NEW YORK (Reuters) - Hedge fund Brigade Capital Management, a top shareholder in Kindred Healthcare Inc (KND.N), said on Wednesday the deal by U.S. health insurer Humana Inc (HUM.N) and two private equity firms to buy Kindred was “disappointing and grossly inadequate.”
Humana, TPG Capital and Welsh, Carson, Anderson & Stowe agreed to buy home healthcare and long-term care operator Kindred on Dec. 19 for about $810 million in cash, or $9 per share. With debt and other costs, they said they were paying about $4 billion for the company.
In a filing with the U.S. Securities and Exchange Commission on Wednesday, Brigade said it had sent a letter to Kindred’s board making the case that the price tag was too low and that it planned to vote against the deal.
Brigade said it had built a 5.8 percent stake in Kindred. That would make it the fifth largest shareholder in the company, according to Thomson Reuters data.
Jeff Jonas, a portfolio manager at Kindred shareholder Gabelli Funds, agreed that the Humana deal undervalues the company and would like to see a higher price.
Still, he noted that a bidding war for Kindred or a drastic price increase from the current bidders was unlikely.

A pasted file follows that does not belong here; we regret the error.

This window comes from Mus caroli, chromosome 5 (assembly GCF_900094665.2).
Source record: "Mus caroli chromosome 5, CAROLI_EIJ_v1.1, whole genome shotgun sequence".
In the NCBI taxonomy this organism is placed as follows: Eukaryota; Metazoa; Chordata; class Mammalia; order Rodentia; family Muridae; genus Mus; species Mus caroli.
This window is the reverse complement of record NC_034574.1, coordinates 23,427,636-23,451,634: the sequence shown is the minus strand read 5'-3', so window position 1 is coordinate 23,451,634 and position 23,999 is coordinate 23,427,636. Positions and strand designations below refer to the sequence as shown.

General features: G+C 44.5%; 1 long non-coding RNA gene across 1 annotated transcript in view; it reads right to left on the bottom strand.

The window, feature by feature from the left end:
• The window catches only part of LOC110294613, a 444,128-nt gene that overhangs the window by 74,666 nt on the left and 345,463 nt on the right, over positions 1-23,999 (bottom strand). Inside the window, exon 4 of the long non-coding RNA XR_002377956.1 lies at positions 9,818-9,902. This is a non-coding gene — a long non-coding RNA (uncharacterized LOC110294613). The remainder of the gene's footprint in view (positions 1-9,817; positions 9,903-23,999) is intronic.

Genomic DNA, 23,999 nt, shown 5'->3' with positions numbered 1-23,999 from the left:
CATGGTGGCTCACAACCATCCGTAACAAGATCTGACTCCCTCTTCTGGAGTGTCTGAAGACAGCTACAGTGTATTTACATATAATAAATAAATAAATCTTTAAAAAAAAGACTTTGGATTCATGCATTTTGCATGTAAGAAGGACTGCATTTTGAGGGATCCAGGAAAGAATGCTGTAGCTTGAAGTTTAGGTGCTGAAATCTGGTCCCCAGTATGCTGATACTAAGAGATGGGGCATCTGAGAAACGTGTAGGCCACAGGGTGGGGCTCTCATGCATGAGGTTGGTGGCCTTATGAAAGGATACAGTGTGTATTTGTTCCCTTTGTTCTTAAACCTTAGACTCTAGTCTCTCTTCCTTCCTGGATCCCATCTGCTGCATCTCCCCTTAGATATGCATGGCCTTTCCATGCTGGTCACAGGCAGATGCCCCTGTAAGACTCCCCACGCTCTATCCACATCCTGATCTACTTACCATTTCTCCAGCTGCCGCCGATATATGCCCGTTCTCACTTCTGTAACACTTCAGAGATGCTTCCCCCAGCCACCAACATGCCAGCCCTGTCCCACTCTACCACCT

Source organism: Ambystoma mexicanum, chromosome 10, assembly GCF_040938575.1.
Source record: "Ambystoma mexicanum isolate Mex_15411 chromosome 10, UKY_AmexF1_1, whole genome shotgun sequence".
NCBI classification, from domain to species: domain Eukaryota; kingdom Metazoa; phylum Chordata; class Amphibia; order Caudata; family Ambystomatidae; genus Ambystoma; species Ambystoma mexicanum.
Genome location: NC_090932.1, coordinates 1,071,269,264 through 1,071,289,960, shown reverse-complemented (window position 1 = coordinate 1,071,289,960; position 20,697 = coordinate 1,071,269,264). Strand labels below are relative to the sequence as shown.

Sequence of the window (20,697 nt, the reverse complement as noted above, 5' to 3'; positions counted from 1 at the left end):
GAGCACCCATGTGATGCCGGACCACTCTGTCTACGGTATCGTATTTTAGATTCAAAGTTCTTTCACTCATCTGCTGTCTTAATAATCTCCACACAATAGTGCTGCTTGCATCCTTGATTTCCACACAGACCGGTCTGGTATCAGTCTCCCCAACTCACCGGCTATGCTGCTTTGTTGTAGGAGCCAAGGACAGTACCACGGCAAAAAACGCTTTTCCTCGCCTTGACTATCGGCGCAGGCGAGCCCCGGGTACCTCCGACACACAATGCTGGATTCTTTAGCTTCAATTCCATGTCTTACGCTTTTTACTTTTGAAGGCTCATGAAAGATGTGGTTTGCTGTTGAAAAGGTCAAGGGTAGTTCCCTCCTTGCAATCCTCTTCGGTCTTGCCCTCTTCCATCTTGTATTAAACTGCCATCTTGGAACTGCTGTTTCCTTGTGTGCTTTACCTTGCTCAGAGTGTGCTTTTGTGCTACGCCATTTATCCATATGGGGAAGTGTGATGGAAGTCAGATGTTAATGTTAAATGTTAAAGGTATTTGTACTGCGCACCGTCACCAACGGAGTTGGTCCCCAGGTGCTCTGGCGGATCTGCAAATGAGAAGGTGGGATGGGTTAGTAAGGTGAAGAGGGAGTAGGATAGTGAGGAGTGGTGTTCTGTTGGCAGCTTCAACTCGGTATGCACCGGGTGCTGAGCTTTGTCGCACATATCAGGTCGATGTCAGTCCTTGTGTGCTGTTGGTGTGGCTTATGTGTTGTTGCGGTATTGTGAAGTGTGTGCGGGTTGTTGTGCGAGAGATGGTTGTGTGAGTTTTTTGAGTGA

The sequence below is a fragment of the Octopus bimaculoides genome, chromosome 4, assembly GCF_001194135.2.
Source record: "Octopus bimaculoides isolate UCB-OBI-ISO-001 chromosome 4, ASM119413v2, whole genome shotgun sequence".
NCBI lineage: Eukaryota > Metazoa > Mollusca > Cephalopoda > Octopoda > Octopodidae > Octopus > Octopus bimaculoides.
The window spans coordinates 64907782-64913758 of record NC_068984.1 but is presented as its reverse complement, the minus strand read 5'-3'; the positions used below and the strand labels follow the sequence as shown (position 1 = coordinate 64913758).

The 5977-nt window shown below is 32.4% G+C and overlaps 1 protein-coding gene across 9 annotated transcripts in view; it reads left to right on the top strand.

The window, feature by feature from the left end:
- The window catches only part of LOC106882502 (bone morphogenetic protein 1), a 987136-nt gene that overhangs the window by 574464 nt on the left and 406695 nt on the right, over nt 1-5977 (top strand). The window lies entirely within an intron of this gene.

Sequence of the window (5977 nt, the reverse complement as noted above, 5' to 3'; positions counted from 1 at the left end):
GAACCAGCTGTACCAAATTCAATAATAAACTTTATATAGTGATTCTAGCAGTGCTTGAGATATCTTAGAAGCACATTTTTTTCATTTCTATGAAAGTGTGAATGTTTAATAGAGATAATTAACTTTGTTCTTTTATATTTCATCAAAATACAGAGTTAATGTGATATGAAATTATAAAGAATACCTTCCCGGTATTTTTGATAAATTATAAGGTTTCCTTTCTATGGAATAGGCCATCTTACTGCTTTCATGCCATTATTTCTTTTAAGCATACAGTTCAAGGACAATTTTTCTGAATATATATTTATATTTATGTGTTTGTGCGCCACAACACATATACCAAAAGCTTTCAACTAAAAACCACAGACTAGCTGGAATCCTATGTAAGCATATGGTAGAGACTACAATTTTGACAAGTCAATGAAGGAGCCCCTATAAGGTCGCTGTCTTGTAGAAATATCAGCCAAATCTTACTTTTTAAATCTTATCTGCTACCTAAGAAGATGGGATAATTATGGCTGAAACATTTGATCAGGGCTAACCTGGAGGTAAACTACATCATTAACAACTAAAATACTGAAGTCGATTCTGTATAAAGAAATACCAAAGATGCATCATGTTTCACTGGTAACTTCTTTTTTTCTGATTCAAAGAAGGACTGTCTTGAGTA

“I think they’ve been shopping the company for quite some time,” Jonas said. “The fact that it took so long and got such a low price probably means there wasn’t a lot of interest.”
Gabelli owned around 1.6 percent of Kindred’s shares and was its 10th largest shareholder at the end of September, according to Thomson Reuters data.
Kindred could not immediately be reached for comment.
The company’s shares, which have traded above $9 since the acquisition was announced, were rose 3.2 percent to $9.70.
The Humana deal would split Kindred into two separate companies: a larger one that focuses on home healthcare and another focused on long-term acute care and rehabilitation.
Reporting by Michael Erman, Editing by Rosalba O'Brien and Richard Chang